The last of my father’s four siblings, his younger sister Shirley/Sara, died last month in Israel. Since she moved there with her husband Benny in 1947, I didn’t really know her other than on her sporadic visits to the States and on my two visits to Israel. She was a family myth, the one who left.
Going through letters written to my father during World War II, I came across one from his sister who went by the name Shirley back then. She wrote it while he was in basic training in Louisiana in August of 1943 and she was at a Zionist camp in Wild Rose, Wisconsin. At age 20, she had found her purpose in life and also understood how her path diverged from that of the rest of her family. She told my father,
The similarity [in their current living environment] is that we are both living out-of-doors. You, from compulsion, learning the art of warfare; I from will, living a beautiful, simple life, truly in and surrounded by nature. I suppose that’s hard for you to appreciate or understand from your situation…To me, it means a lot to be away from the city and work…this is more living with a true purpose. Yesterday we worked on nearby farms picking beans – and we returned tired – but it was a feeling of physical weariness, but yet satisfying. I think it comes from a feeling of having done creative or rather constructive work.
My aunt went on to say that her letter probably didn’t mean much to my father because,
You don’t know or understand my purpose in life…Attribute it all to a wonderful, peaceful, calm feeling I have sitting here where all is truly quiet.
My aunt was given the name Shirley at birth and was sixteen months younger than my late father, with two younger siblings born five and seven years after her. While my father and Shirley appeared to be close as children, she was the one of four siblings who took the path less traveled. The rest stayed in the Detroit area, but two weeks after she married Benny in May of 1947, they boarded a ship to Palestine to pursue their dream of creating a new nation.
It was a bold move on many levels. They traveled by ship under the pretense that they were Hebrew school educators attending a convention in Palestine. My grandparents were vehemently opposed to her involvement in Zionist youth organizations in the Detroit area, where she met her future husband. They expected her to be their Shirley, to stay in Detroit, marry, and give them grandchildren with whom they could interact. From their point of view, they had crossed the ocean fleeing persecution in Lithuania when they were teens to create a better life for themselves and their children. To have one of their children take a boat across the ocean to live an uncertain life was unthinkable. My father described the climate at home as one filled with much yelling and many tears. So, when Shirley left to become Sara, she also left a note on her bed with the words, “I’m gone.”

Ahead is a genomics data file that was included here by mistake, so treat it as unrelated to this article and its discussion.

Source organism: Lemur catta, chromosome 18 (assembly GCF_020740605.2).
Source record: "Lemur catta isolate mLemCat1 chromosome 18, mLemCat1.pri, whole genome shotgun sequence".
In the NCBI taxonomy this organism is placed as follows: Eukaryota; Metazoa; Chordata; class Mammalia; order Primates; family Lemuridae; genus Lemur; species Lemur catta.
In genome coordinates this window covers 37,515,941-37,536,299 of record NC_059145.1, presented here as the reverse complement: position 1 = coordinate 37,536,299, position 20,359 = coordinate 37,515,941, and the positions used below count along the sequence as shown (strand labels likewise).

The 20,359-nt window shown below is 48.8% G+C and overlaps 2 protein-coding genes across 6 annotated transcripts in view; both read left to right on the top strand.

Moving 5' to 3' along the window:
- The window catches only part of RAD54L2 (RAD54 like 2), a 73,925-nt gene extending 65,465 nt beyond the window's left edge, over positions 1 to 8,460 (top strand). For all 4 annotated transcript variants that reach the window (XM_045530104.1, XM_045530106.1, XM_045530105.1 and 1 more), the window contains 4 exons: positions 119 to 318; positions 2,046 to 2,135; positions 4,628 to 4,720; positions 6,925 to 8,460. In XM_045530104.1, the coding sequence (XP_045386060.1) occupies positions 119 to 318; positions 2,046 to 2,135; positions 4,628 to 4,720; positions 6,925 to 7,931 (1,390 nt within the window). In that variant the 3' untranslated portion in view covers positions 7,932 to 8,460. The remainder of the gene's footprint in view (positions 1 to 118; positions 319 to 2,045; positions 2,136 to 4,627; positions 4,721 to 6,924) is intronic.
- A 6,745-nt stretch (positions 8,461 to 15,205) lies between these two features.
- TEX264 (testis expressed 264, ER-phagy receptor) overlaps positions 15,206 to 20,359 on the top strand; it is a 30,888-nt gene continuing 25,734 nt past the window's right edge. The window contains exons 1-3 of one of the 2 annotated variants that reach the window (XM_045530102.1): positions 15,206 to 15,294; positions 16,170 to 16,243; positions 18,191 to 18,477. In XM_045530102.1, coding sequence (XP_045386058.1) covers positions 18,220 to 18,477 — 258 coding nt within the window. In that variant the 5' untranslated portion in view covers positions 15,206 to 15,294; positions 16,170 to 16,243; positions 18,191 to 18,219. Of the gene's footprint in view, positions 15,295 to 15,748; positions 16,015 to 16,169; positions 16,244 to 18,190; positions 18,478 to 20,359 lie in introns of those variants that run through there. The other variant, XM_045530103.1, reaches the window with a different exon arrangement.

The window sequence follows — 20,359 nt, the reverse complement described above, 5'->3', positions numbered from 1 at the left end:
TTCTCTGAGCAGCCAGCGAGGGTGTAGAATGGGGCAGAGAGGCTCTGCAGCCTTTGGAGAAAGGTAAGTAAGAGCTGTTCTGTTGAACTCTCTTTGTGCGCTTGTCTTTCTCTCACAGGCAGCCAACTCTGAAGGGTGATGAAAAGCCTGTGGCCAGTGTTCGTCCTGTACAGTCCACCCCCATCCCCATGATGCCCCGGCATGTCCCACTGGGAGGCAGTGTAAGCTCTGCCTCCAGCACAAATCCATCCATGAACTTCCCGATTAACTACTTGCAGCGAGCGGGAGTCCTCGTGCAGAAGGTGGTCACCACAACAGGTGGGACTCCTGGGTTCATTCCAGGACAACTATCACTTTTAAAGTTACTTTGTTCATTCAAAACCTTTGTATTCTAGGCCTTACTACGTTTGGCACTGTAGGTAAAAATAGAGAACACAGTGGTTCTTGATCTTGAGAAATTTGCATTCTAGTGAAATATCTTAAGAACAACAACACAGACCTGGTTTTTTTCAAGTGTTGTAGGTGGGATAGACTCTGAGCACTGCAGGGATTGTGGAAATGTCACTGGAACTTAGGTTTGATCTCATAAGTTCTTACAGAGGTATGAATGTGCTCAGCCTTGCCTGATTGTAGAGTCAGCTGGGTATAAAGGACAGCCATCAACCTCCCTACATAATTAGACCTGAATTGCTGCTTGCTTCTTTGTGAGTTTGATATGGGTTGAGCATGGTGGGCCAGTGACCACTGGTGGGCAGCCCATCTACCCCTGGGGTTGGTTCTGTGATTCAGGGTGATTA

When Sara and Benny arrived in Palestine, they were met with illegal British papers allowing them to enter the country, making them undocumented immigrants. For a period of time, the newly reborn Sara worked as a secretary for the British and took the carbon copies of everything she typed to the underground. Their life was challenging. My mother told a story about a baby that died, or possibly a miscarriage that happened, in the back of a truck. My cousin Roni was born in January of 1949, followed by one or more miscarriages. When their second child, Noam, was born with developmental delays, they returned to the US to see if there was some way to help him. My uncle had to use a forged passport for the trip because he had been born in Poland. I remember that visit and how Noam lagged behind my youngest brother who was his age. They never did find a way to help him.
Back in Israel, they moved around until they were assigned to Kibbutz Ein Dor, where they were pioneers. Eventually, they had two more daughters, my cousins Dina and Ayla. My Uncle Benny was a large animal vet who had traveled to Africa to bring livestock to Europe to replenish the animals that had been decimated by the war. For most of his career, he worked in Haifa. His salary went into the general treasury of the kibbutz. Theirs was a true socialist dream in which the adults worked in the fields while their children were cared for in children’s houses apart from their parents. When I visited there in 1969, I was amazed by how the children came for tea time everyday but didn’t stay with their parents at night.
My aunt was the grandmother of nine and lived to see many great grandchildren. She also suffered the loss of her first two children. Noam lived in an institution and died in middle age. Roni was killed in a car accident. Despite these hardships, I remember her as someone who was truly interested in what I thought and listened respectfully to my ideas. Of course, these memories were based on a handful of encounters and a few Skype sessions in later years.
Eventually, Sara and Benny left the kibbutz to live in a small house next to one of their daughters. The idealism of my aunt’s youth was replaced by growing dementia, as my mother tried in vain to reach her via Skype in the years prior to her own death in April of 2015. Growing up, Sara and Benny were mythological characters whose life unfolded via those thin, blue aerograms that caused great excitement in our home when they arrived. I remember the flurry of phone calls in my father’s family whenever anyone heard from “Israel.”
In his old age, Benny laments about the family he and Sara left behind in Detroit. He tells his children that perhaps it was a mistake to abandon their relatives for a dream. Even though they left a large family, they created one in Israel. My Aunt Sara is gone and Uncle Benny is frail, but they left behind a legacy of idealism, social justice, and what my aunt called a purpose in life.